[Sapporo Hot Springs Travel Guide]

There are many hot spring resorts in Hokkaido, and although we would like to call it a "Hokkaido hot spring tour," it is quite a difficult task to visit all the different areas at once. We would like to enjoy them little by little. So, let's start by visiting Jozankei, Toyohirakyo, and Koganeyu, which are located in Sapporo City and are easily accessible from the city center.

For some people, whether or not they can reach their destinations by public transportation alone is a very important point when sightseeing in Hokkaido. The three hot springs introduced here can all be reached by the "Jotetsu Bus" route, so you can rest assured on that point. All of them have parking lots, so you can enjoy a drive and take a bath without worrying about the time it takes to get there. This time, I will try to introduce the routes imagining that you take the Jotetsu Bus from Sapporo Station, starting from Toyohirakyo Onsen, which is the farthest away from the city center, and then heading back toward Sapporo Station.

First, take the Jotetsu Bus from Sapporo Station, which will take you to Toyohirakyo Onsen in about one and a half hours. Passing through the urban area of Sapporo, which spreads out in a grid pattern, the scenery gradually changes, and before you know it, you are surrounded by mountains. Such an hour and a half journey somehow seems to prepare you for the feeling of leaving your daily life little by little. I was personally very much looking forward to visiting Toyohirakyo Onsen, as it was recommended by all my friends who had visited there. And they all said the same thing: "Indian curry." I could not connect the onsen and Indian curry, so I had a puzzle on my mind, but as soon as I entered the building with the sign for Toyohirakyo Onsen, I could smell the delicious aroma of curry. The kitchen of the cafeteria was made of glass, and inside, authentic artisans were baking naan and simmering curry. In the corner of the kitchen, there is a millstone for grinding buckwheat noodles, and you can even enjoy authentic Jyuwari-soba. And this is a hot spring, which is a very mysterious world. Toyohirakyo Onsen is a day-trip bathing facility only. The hot spring is one of the few in Japan that is 100% free-flowing, with no cold water used to control the temperature or to reheat the water, and the spring water is poured directly from the ground into the bathtub. The snowy view from the open-air bath in the midst of nature was truly amazing and left me speechless. I would go back again and again to enjoy the spectacular seasonal baths and the rich repertoire of Indian curry.

With a lingering sense of nostalgia for Toyohirakyo Onsen, I boarded the bus and arrived at Jozankei Onsenkyo (hot spring village) in about 10 minutes. Jozankei Onsen is probably the most well-known of the hot springs introduced here. It is one of the three most famous hot springs in Hokkaido, along with Noboribetsu Onsen (Noboribetsu City) and Yunokawa Onsen (Hakodate City), and boasts a history of over 155 years since its opening in Keio 2. The name "Jozankei" was taken from the name of "Bisen Jozan," an ascetic monk who laid the foundation of this hot spring. Although now only accessible by car or bus, between 1913 and 1969, a railroad line called "Jozankei Railway Line" ran between downtown Sapporo and Jozankei for the purpose of transporting tourists and freight such as lumber and ore. In its heyday, the line offered "moon-viewing trains" that departed at night and included a round-trip ticket, a bath ticket, beer, soybeans, and edamame (soybeans). What an attractive set! In Jozankei, there is a legend of kappa (water imps) and a kappa character named "Kappon," and kappa statues can be seen everywhere in the town. It may be fun to stroll around the hot spring resort looking for kappa. In addition, new cafes and stores have recently opened in the area, offering a new aspect of Jozankei other than just hot springs, where you can enjoy special dishes and sweets in a beautiful natural setting.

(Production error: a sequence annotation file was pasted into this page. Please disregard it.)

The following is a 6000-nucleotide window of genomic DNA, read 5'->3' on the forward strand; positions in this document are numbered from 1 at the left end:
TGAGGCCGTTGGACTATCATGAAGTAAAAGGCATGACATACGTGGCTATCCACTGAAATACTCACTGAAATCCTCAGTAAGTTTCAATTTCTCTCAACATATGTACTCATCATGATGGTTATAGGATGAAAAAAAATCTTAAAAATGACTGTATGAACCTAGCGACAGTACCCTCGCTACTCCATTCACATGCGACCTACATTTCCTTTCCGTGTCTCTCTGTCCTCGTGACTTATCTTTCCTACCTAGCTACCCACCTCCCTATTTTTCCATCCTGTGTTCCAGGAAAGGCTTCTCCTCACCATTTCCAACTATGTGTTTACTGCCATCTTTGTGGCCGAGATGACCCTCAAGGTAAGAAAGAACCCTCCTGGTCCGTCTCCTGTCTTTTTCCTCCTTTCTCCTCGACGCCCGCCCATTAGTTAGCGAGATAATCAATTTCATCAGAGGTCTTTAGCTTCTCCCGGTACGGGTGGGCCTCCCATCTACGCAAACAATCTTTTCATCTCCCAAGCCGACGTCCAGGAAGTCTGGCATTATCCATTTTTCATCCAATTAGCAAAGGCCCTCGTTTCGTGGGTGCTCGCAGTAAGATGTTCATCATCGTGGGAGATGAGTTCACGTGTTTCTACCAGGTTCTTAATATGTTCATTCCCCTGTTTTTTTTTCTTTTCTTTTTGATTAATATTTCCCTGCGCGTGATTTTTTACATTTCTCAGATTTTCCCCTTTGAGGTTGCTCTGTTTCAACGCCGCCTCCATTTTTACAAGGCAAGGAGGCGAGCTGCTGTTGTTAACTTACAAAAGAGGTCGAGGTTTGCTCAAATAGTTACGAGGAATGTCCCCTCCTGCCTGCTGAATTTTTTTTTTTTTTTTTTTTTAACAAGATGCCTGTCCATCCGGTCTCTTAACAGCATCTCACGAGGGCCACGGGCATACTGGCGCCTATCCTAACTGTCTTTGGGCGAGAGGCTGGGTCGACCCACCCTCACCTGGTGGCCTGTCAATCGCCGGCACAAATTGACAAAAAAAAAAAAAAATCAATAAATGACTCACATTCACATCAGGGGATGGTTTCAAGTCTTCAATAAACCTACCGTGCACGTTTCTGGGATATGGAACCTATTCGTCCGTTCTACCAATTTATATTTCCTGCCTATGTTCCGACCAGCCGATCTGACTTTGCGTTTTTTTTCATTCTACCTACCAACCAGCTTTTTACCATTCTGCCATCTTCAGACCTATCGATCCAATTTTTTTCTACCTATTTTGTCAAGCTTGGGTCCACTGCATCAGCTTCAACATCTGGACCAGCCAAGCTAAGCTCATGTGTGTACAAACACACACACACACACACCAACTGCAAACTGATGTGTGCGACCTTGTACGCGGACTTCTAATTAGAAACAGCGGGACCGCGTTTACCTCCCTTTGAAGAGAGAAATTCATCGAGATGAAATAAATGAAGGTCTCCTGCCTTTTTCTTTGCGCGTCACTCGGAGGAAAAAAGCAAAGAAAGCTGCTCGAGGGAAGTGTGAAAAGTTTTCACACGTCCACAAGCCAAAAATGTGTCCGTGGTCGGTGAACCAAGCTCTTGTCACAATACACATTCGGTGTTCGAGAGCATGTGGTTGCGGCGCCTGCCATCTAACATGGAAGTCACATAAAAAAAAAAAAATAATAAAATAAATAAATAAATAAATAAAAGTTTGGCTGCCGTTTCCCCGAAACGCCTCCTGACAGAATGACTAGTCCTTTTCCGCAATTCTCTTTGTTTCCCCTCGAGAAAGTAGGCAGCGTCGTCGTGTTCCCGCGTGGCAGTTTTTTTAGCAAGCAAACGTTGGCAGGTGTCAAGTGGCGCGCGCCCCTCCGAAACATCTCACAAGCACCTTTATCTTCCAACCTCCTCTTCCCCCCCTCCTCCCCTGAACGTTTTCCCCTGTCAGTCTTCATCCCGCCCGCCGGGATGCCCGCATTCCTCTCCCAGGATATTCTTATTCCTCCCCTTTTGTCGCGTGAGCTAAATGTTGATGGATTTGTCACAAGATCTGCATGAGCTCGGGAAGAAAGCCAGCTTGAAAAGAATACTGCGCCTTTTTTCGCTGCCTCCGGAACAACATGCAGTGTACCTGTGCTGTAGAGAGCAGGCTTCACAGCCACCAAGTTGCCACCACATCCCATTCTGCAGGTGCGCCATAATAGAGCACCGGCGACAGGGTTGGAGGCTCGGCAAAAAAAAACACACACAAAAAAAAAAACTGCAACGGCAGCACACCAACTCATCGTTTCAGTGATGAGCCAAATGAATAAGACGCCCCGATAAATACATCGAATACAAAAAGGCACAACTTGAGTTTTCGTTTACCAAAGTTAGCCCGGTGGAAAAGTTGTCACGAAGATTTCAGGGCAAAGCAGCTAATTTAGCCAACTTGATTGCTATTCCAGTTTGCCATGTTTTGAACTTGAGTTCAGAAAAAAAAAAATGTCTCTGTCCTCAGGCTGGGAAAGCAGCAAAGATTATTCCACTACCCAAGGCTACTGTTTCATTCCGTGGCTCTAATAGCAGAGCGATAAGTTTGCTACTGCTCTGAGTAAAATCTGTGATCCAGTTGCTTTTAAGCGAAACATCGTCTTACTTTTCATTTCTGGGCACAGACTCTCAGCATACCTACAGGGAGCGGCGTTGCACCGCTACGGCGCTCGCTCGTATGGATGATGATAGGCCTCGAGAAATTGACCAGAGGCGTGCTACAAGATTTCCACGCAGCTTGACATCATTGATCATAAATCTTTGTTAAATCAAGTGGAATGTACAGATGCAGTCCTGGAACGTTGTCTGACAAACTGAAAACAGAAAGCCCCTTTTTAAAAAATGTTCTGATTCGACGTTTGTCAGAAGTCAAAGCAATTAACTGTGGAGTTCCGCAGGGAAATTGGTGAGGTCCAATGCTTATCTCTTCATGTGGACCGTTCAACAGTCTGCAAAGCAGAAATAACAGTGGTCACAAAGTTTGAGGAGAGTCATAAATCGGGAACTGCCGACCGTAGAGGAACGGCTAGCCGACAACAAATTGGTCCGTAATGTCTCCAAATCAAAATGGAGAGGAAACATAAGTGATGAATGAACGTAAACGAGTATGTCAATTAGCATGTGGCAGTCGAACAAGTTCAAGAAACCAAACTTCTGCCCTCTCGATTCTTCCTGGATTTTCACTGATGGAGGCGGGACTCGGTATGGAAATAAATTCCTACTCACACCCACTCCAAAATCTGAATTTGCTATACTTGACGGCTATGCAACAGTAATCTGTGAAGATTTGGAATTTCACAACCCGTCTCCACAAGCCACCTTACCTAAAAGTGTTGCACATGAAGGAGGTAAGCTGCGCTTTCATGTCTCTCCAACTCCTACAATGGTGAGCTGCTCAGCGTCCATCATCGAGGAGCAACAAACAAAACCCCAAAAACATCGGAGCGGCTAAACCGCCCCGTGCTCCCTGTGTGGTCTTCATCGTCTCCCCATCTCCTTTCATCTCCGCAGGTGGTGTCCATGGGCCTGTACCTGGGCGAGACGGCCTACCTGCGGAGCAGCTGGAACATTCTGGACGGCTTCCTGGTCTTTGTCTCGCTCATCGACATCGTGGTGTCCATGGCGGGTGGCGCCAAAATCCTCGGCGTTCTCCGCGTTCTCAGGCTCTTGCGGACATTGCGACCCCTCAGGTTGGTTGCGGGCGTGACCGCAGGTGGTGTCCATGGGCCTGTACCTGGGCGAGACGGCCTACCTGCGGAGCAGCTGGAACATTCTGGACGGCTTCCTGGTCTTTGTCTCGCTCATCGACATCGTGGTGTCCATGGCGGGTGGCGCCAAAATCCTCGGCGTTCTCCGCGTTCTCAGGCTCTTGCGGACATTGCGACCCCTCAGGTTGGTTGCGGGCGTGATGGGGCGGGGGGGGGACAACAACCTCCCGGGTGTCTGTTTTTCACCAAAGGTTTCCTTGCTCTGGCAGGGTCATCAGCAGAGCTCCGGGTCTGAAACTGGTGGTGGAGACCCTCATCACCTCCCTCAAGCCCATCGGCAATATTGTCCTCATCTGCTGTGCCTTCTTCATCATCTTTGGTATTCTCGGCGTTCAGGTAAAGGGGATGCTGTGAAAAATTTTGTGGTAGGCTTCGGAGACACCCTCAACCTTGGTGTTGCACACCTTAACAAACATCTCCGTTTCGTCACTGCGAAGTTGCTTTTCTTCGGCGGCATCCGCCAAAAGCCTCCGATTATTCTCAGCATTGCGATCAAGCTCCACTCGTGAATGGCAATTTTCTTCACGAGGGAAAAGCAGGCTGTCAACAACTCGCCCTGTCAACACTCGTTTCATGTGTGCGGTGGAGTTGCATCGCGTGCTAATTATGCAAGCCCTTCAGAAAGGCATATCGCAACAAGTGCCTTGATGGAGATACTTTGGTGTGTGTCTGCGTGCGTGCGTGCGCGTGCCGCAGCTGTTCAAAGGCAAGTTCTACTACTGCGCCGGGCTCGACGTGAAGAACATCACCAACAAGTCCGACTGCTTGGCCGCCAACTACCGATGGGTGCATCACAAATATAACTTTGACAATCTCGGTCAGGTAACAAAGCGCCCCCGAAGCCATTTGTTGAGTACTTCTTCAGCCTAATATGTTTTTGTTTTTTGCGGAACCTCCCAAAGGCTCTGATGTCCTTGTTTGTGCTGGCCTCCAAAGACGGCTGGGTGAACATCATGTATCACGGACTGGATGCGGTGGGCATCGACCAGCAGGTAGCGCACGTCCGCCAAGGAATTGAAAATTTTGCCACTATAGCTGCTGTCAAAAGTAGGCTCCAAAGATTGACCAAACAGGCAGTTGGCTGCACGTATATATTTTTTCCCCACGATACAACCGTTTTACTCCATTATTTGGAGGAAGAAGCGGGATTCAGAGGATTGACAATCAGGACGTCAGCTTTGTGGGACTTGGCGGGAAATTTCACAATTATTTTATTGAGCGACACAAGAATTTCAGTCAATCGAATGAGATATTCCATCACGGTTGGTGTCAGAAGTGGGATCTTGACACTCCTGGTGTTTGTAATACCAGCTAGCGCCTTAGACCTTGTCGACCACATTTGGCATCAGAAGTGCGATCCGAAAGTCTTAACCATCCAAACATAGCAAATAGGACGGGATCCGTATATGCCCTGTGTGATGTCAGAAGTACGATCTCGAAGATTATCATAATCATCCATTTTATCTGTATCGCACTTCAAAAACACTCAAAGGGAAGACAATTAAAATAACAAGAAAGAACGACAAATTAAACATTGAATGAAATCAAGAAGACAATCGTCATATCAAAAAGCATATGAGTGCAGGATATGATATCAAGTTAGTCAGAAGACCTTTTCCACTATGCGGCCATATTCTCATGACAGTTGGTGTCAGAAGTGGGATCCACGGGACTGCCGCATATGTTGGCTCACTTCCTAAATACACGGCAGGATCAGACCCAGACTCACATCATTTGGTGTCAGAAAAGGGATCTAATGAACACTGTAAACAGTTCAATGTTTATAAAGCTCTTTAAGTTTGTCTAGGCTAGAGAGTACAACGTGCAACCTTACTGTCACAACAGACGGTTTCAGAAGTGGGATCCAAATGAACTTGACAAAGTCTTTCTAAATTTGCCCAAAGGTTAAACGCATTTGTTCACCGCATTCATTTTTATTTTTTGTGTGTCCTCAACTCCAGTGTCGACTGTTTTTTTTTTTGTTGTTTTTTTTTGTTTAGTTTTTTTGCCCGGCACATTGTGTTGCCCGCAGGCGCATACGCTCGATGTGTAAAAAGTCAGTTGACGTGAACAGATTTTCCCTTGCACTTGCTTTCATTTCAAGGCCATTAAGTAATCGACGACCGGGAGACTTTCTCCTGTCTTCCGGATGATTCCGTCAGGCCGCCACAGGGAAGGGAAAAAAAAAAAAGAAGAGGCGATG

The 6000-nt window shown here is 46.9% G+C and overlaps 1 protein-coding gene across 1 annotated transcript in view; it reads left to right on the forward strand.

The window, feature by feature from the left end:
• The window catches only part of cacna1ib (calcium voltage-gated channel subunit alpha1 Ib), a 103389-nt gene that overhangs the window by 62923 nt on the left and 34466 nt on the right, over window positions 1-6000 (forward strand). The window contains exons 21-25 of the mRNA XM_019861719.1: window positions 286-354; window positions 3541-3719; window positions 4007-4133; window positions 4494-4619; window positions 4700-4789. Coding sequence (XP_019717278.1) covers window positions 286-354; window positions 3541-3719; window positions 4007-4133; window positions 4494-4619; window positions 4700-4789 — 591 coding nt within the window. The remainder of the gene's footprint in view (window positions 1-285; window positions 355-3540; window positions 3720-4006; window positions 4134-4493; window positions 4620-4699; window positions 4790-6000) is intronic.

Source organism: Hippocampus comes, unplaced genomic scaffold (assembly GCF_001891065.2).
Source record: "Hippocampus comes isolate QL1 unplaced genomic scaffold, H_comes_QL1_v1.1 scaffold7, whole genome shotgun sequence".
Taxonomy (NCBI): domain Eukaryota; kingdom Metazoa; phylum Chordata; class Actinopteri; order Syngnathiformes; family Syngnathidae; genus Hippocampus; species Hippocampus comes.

After leaving the hot spring resort of Jozankei, a 10-minute bus ride will take you to Koganeyu Onsen. Koganeyu Onsen has two bathing facilities, both of which are open for both one-day bathing and overnight stays. I went to "Matsunoyu" this time. In the open-air bath, a mountain loomed in front of me, and it looked as if a deer might come out at any moment. It was a very quiet time, listening to the murmuring of the river below and the chirping of birds, while gazing blankly at the clouds slowly flowing by. The restaurant offers an extensive menu of about 80 different kinds of food, so after taking a bath, you can sit on the tatami mats and enjoy a delicious meal, the ultimate luxury. And when you visit Koganeyu Onsen, be sure to visit the Sapporo Ainu Culture Exchange Center Sapporo Pirikakotan next door. The Ainu people's traditional clothing and folk tools are on display, most of which you can hold in your hands. I feel that there are many discoveries to be made that cannot be made simply by looking at them across a glass case.

Now, we are left with a bus trip of less than one and a half hours from Koganeyu Onsen to Sapporo Station to conclude this travelogue of Sapporo yumeguri. This has been a bit long, but thank you for staying with us until the end. We hope you enjoyed the atmosphere at least a little. We hope you will visit us again.

Otaru Showroom